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Jun 15, 2023

Preserving Belize’s Cultures One at a Time

On Wednesday, we brought you the story of the Deer Dance, a traditional and colourful display performed by the Mayas of southern Belize at the Lubaantun Archaeological Reserve. That exhibition represented the culture of this indigenous people and how they are trying to preserve it. They are doing so through the help of the ministries of Indigenous People’s Affairs and Culture, through the National Institute of Culture and History, NICH. The costumes that the dancers wore and the marimba instruments they played were purchased through the two ministries which jointly contributed over fifty thousand dollars. But Belize has a variety of cultures that must also be safeguarded, and that is where this week’s edition of Belize on Reel picks up the conversation with the Minister of Indigenous People’s Affairs, Dolores Balderamos-Garcia. Here is News Five’s Marion Ali.


Marion Ali, Reporting

Whether you are East Indian, Creole, Mestizo or Garifuna, you have a culture that is either vibrant or declining. The Mayas showcased only this week a part of their culture that they are trying to preserve. Today, the Minister Dolores Balderamos-Garcia, whose Ministry of Indigenous People’s Affairs played an integral part in acquiring the costumes and the marimba instruments, explained that her ministry and the Ministry of Culture collaborated to make it possible.


Dolores Balderamos-Garcia

Dolores Balderamos-Garcia, Minister of Indigenous People’s Affairs

“We gave the impetus and the promotion of it, and we were very lucky that the Ministry of Education, Culture, Science and Technology came right on board with us and had NICH work with us, the National Institute for Culture and History. And so they came on board with us and we were able to work together. So both ministries put together and we acquired the costumes, but Aurelio Sho, our public relations officer, as well as our commissioner, Greg Choc, went to Guatemala and did all the scouting, and then of course, the actual acquisition. The press office were able to assist us with that, but it was significant cost and we agreed to share the cost, so that we don’t have to be renting the costumes when the Maya people of the south would like to carry on the deer dance festivities.”


The Mayas are but one ethnic group that occupies Belize; hence, preserving the other cultures is also important. Minister Balderamos-Garcia says that our country’s identity is rich because of these different cultures that must all be safeguarded.


Dolores Balderamos-Garcia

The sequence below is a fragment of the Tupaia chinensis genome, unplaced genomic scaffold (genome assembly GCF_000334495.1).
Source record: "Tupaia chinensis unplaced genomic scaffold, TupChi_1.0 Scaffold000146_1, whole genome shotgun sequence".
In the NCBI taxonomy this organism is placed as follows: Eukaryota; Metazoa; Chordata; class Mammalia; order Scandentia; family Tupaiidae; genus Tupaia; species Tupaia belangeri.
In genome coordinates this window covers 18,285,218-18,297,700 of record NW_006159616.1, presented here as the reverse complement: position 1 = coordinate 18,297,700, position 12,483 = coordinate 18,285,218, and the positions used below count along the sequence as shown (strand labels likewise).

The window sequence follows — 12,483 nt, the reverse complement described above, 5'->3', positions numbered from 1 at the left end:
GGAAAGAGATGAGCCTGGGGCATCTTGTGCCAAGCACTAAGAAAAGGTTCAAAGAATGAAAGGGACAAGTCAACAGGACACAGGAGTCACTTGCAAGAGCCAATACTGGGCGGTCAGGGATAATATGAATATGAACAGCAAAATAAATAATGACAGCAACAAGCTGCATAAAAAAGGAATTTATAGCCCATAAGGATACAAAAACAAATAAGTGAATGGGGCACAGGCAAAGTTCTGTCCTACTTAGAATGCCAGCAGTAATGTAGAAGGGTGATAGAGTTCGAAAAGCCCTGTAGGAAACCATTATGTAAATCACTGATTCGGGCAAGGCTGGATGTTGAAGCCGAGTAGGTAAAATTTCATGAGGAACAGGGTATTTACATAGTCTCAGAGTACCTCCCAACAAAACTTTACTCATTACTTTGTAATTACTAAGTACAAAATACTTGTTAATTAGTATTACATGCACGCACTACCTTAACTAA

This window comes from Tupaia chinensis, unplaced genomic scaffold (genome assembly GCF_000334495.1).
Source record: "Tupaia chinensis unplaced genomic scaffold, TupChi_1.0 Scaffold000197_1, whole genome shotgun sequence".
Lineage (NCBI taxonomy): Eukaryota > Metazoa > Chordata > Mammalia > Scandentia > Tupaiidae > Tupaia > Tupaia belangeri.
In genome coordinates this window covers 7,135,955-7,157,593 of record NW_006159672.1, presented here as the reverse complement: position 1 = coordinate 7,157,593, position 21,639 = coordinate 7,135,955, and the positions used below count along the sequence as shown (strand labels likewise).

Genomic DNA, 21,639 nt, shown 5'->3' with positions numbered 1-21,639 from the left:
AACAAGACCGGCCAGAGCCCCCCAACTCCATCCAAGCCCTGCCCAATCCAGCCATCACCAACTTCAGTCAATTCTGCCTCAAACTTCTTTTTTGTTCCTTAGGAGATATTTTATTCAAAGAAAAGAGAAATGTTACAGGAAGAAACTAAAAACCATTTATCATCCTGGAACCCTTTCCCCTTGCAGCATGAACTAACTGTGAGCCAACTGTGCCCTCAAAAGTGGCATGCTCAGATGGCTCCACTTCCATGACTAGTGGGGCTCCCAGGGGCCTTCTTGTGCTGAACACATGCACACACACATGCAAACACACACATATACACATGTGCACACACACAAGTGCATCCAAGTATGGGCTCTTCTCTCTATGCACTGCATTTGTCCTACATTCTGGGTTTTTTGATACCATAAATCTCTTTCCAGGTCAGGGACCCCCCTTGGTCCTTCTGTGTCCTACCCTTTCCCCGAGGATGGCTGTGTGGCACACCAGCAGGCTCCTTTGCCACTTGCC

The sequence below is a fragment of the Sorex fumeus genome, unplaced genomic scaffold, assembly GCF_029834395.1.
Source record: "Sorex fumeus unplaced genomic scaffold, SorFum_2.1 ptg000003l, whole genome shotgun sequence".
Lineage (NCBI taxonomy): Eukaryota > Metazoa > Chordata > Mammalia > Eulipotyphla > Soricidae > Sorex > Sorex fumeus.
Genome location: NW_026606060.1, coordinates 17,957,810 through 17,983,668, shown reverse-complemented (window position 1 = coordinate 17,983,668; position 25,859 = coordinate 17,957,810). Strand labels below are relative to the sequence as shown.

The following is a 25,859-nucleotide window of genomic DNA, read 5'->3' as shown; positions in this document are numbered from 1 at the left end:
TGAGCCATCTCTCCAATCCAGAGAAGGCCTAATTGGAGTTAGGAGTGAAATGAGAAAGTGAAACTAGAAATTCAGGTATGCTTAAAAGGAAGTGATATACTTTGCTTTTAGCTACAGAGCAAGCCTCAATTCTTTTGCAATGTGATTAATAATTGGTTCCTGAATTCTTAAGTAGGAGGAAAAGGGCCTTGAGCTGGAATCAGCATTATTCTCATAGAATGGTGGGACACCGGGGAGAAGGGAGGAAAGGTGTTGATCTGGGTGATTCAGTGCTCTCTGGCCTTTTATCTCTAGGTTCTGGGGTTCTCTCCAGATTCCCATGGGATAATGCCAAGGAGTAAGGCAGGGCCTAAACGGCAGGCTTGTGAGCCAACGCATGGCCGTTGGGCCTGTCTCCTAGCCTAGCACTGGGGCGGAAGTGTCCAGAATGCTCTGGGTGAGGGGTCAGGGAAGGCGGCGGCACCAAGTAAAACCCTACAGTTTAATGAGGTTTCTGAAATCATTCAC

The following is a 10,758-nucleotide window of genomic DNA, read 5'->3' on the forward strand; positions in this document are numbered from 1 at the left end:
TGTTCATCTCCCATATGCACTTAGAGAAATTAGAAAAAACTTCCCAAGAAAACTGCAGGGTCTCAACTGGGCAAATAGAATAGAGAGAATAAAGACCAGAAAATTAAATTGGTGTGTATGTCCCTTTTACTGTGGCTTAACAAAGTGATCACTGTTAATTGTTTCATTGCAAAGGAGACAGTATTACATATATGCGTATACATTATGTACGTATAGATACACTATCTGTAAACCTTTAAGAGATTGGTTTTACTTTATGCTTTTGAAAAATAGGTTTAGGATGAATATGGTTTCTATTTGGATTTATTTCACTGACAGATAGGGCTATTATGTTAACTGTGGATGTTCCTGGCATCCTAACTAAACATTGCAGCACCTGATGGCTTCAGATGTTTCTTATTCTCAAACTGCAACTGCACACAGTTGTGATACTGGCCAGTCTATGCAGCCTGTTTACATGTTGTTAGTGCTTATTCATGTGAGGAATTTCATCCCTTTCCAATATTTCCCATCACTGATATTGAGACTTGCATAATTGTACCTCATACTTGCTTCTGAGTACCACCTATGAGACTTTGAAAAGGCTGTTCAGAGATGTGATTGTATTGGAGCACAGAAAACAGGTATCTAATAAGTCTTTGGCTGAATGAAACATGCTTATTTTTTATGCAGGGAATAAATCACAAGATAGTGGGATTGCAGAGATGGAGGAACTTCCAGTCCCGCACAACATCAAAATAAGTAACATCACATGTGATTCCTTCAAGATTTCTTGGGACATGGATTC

“I take a very open-minded or open door approach to the preservation and the celebration of our cultures, even though the two indigenous groups, the Maya and Garifuna are there and recognized as indigenous. There would be no reason at all why we can’t extend the cultural activities to Mestizo, to East Indian, you know, to Creole. We have to, we have to preserve all our cultures. We need to be very open-minded where it comes to celebrating and preserving all our Belizean cultures. That is what makes our identity so rich.”


One Maya elder of the south felt that the emphasis being placed on preserving their culture could not be better timed.


Ernesto Saqui

Ernesto Saqui, Elder, Maya Center

“In the young days, I saw more culture. I saw more activities, more dances like this, including the deer dance, the mora dance, the Cortez dance, the monkey dance, the hog head dance. All these dances were very active, but because there’s no emphasis on continuing and then the leaders, the elders that are passing out, are not passing over to the younger people, then we take it for granted that somebody else will do it. But who will do it?”


But preserving traditions is a costly venture for a government with a limited budget, and for a ministry tasked with helping to keep what is there, finding the funding is sometimes a challenge.


Dolores Balderamos-Garcia

“Not easy at all because when you have a limited pie, you know, it is the responsibility of government to have to share that pie, and the pie isn’t growing. The pie is limited, so you have to see how you’re going to slice it. You know, and, we are aware in government that the economy may not grow as quickly as it did in getting back from COVID, so we will have to be very careful. It’s not easy, but I think that when we can identify our priorities, we can put aside out of the limited pie, we can put aside something to make sure that we remain the Belizean people that we have so proudly come to be.”


Marion Ali for News Five.

Viewers please note: This Internet newscast is a verbatim transcript of our evening television newscast. Where speakers use Kriol, we attempt to faithfully reproduce the quotes using a standard spelling system.

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